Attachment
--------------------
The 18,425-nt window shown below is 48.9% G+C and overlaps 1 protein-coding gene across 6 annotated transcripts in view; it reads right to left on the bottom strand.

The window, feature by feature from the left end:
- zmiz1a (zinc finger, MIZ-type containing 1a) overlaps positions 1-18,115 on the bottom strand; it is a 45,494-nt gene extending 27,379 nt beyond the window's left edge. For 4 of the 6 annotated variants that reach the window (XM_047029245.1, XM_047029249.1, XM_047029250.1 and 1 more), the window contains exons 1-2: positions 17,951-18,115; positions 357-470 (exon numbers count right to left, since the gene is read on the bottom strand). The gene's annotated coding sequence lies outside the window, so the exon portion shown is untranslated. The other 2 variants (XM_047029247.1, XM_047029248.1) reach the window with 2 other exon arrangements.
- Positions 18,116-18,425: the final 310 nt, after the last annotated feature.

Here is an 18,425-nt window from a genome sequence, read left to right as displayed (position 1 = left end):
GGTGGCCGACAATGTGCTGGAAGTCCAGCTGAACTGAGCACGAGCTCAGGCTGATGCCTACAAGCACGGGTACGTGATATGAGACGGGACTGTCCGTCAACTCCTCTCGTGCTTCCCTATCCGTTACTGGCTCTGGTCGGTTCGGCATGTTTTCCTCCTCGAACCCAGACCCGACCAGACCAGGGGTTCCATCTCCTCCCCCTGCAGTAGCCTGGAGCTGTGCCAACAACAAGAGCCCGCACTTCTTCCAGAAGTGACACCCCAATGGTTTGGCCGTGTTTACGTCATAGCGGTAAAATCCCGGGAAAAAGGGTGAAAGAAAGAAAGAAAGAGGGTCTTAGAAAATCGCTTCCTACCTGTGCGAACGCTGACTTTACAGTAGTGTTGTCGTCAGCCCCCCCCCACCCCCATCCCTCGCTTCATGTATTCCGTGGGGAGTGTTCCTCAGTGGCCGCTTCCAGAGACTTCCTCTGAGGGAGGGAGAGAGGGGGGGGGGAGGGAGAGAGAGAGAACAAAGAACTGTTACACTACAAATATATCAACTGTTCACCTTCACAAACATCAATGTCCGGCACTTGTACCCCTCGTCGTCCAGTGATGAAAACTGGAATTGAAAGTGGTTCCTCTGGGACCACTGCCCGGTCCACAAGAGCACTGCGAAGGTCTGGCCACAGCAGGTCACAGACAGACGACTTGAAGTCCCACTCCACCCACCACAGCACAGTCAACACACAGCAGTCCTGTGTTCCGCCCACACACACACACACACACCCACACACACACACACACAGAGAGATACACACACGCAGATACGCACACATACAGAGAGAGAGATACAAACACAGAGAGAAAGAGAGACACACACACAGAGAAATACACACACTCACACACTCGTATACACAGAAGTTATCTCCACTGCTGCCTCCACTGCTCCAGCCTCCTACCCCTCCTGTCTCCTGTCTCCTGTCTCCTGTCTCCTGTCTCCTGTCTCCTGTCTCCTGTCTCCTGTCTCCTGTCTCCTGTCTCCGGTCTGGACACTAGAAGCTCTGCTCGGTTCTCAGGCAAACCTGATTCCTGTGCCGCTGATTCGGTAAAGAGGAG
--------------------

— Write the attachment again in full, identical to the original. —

The 18,425-nt window shown below is 48.9% G+C and overlaps 1 protein-coding gene across 6 annotated transcripts in view; it reads right to left on the bottom strand.

The window, feature by feature from the left end:
- zmiz1a (zinc finger, MIZ-type containing 1a) overlaps positions 1-18,115 on the bottom strand; it is a 45,494-nt gene extending 27,379 nt beyond the window's left edge. For 4 of the 6 annotated variants that reach the window (XM_047029245.1, XM_047029249.1, XM_047029250.1 and 1 more), the window contains exons 1-2: positions 17,951-18,115; positions 357-470 (exon numbers count right to left, since the gene is read on the bottom strand). The gene's annotated coding sequence lies outside the window, so the exon portion shown is untranslated. The other 2 variants (XM_047029247.1, XM_047029248.1) reach the window with 2 other exon arrangements.
- Positions 18,116-18,425: the final 310 nt, after the last annotated feature.

Here is an 18,425-nt window from a genome sequence, read left to right as displayed (position 1 = left end):
GGTGGCCGACAATGTGCTGGAAGTCCAGCTGAACTGAGCACGAGCTCAGGCTGATGCCTACAAGCACGGGTACGTGATATGAGACGGGACTGTCCGTCAACTCCTCTCGTGCTTCCCTATCCGTTACTGGCTCTGGTCGGTTCGGCATGTTTTCCTCCTCGAACCCAGACCCGACCAGACCAGGGGTTCCATCTCCTCCCCCTGCAGTAGCCTGGAGCTGTGCCAACAACAAGAGCCCGCACTTCTTCCAGAAGTGACACCCCAATGGTTTGGCCGTGTTTACGTCATAGCGGTAAAATCCCGGGAAAAAGGGTGAAAGAAAGAAAGAAAGAGGGTCTTAGAAAATCGCTTCCTACCTGTGCGAACGCTGACTTTACAGTAGTGTTGTCGTCAGCCCCCCCCCACCCCCATCCCTCGCTTCATGTATTCCGTGGGGAGTGTTCCTCAGTGGCCGCTTCCAGAGACTTCCTCTGAGGGAGGGAGAGAGGGGGGGGGGAGGGAGAGAGAGAGAACAAAGAACTGTTACACTACAAATATATCAACTGTTCACCTTCACAAACATCAATGTCCGGCACTTGTACCCCTCGTCGTCCAGTGATGAAAACTGGAATTGAAAGTGGTTCCTCTGGGACCACTGCCCGGTCCACAAGAGCACTGCGAAGGTCTGGCCACAGCAGGTCACAGACAGACGACTTGAAGTCCCACTCCACCCACCACAGCACAGTCAACACACAGCAGTCCTGTGTTCCGCCCACACACACACACACACACCCACACACACACACACACAGAGAGATACACACACGCAGATACGCACACATACAGAGAGAGAGATACAAACACAGAGAGAAAGAGAGACACACACACAGAGAAATACACACACTCACACACTCGTATACACAGAAGTTATCTCCACTGCTGCCTCCACTGCTCCAGCCTCCTACCCCTCCTGTCTCCTGTCTCCTGTCTCCTGTCTCCTGTCTCCTGTCTCCTGTCTCCTGTCTCCTGTCTCCTGTCTCCTGTCTCCGGTCTGGACACTAGAAGCTCTGCTCGGTTCTCAGGCAAACCTGATTCCTGTGCCGCTGATTCGGTAAAGAGGAG